Despite all the red herrings in the novel, the information acquired from these plot twists were still relevant. It was as though all of Kate’s back history and emotions were flung into the first ten pages of the book so the rest of the novel could give way to the chase. Although I see little detail as a good thing, I was pretty disappointed that the motives behind Amelia’s love interest weren’t fleshed out. A big part to play in Amelia’s last few days was due to this person.

There were some pretty unrealistic qualities in the book that were over the top. How the school never bothered about Amelia’s case, how the school board were allow students to have secret clubs and how Lew and Kate went about their investigation. It summed up how all the power was in the wrong hands.

The great insight into a fragile mother and daughter relationship made this book even more than just a “fun thriller”. Although Amelia’s narrative tried to tell us otherwise, I believe that a large part of the blame has to be with Kate. She shouldn’t have been so wrapped up in her work to not have spent time listening to her daughter.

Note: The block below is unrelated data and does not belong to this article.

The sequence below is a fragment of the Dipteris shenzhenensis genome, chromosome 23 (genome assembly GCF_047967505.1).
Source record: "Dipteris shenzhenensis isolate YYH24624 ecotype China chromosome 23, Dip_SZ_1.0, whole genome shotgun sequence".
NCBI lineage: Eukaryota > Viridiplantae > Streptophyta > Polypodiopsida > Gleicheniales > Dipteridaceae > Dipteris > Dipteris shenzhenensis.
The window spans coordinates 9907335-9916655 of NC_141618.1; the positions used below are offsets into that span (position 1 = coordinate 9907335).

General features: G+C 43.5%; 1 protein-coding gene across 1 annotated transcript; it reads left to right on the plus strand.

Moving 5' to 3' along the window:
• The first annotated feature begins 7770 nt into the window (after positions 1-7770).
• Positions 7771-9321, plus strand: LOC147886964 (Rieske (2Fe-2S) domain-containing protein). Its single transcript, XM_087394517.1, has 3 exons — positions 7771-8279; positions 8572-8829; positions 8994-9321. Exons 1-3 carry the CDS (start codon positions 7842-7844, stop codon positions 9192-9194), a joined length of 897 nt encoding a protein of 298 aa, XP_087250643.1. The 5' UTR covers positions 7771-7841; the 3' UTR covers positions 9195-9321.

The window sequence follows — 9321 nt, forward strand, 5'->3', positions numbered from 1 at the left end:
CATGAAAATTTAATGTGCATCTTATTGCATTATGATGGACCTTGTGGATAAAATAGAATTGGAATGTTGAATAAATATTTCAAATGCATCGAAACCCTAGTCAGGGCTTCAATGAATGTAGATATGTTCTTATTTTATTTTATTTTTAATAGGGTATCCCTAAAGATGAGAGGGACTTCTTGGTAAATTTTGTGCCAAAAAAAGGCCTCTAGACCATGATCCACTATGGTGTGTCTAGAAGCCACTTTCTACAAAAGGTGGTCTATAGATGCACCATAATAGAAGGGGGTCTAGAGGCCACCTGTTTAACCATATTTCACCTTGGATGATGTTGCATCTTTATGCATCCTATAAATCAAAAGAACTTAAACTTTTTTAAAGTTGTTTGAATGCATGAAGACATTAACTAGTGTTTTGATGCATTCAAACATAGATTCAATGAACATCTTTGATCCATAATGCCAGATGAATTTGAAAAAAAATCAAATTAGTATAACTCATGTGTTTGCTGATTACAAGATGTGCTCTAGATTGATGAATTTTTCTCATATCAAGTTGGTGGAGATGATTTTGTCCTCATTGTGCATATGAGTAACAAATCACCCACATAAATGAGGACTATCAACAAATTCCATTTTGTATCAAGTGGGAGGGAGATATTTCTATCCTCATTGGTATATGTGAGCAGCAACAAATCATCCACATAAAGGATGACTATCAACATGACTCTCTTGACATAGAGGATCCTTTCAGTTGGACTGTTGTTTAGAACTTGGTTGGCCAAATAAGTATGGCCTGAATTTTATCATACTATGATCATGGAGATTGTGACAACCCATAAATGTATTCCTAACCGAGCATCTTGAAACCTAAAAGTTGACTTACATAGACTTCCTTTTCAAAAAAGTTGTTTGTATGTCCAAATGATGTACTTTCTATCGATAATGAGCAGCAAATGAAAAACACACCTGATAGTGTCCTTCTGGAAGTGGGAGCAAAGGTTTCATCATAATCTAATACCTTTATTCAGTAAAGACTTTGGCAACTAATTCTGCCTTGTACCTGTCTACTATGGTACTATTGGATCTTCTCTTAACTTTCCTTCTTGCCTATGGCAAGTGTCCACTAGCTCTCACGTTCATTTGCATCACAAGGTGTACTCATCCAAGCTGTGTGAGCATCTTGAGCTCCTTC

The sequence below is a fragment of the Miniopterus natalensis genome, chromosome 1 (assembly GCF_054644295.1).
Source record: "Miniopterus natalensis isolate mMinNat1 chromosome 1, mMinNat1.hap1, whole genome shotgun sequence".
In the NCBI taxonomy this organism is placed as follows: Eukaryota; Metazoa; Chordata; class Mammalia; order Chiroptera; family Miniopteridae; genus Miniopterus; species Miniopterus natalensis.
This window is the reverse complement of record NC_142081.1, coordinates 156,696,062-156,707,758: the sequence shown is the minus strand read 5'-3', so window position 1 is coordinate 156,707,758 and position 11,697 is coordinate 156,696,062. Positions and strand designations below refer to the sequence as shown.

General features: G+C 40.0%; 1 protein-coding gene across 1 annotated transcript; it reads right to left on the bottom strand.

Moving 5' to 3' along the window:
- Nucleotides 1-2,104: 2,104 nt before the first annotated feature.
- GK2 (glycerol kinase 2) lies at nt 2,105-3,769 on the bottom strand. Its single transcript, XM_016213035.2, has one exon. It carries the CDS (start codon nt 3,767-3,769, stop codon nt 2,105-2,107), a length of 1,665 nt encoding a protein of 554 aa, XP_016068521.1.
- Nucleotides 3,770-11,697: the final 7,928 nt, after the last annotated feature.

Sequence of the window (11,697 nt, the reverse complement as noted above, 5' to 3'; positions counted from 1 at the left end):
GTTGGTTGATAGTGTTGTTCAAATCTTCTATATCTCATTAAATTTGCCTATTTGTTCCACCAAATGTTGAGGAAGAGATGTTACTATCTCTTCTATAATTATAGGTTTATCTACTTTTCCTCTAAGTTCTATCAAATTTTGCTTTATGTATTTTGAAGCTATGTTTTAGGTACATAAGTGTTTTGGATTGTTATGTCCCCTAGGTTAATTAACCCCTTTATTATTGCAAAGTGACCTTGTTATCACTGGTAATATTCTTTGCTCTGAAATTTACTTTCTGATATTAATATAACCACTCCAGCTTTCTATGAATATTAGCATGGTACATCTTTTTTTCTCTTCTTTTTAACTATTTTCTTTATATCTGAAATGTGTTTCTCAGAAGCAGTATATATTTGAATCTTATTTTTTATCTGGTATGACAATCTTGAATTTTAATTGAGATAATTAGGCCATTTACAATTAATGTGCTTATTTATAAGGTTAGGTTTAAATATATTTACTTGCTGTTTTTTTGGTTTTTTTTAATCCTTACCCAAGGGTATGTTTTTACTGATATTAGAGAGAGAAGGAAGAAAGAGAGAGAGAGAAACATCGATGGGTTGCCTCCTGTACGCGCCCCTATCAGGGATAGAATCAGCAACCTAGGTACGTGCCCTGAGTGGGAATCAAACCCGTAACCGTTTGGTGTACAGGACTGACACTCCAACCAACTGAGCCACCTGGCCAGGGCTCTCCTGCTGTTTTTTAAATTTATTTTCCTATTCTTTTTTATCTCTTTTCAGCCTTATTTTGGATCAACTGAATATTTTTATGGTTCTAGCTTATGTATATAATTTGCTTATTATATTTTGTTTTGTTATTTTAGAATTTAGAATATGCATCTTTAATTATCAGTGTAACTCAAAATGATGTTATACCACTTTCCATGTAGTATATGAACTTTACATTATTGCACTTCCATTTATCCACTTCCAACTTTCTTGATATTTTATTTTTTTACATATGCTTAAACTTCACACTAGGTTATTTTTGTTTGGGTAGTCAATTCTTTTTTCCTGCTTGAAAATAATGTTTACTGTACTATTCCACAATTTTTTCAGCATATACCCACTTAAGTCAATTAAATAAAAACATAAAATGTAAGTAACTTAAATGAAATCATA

‘Reconstructing Amelia’ has used all the best ingredients to make the perfect thriller and I hope there are more books similar to this in the future.

Review: Some Day I’ll Find You by Richard Madeley

Some DayVerdict:

For almost ten years Richard and his wife Judy have maintained the title of creating the biggest book club in the UK. Tempted to put his expertise into practise, this book critic has turned his hand to penning his own work of fiction. The outcome is ‘Some Day I’ll Find You’, an intriguing mix of genres, a realistic insight into personas and the lengths they will go to get what they want.

It’s 1938 and Diana Arnold is a nineteen year old with big ideas studying at Cambridge. When her brother John returns home for a visit from the RAF, he brings along the gorgeous James Blackwood. However, Blackwell isn’t all that he seems.

Diana and James cement their love by quickly becoming married. But weddings never do run smoothly so straight after Diana becomes Mrs Blackwood both her husband and brother are called into action and killed. Diana is left a widow and pregnant.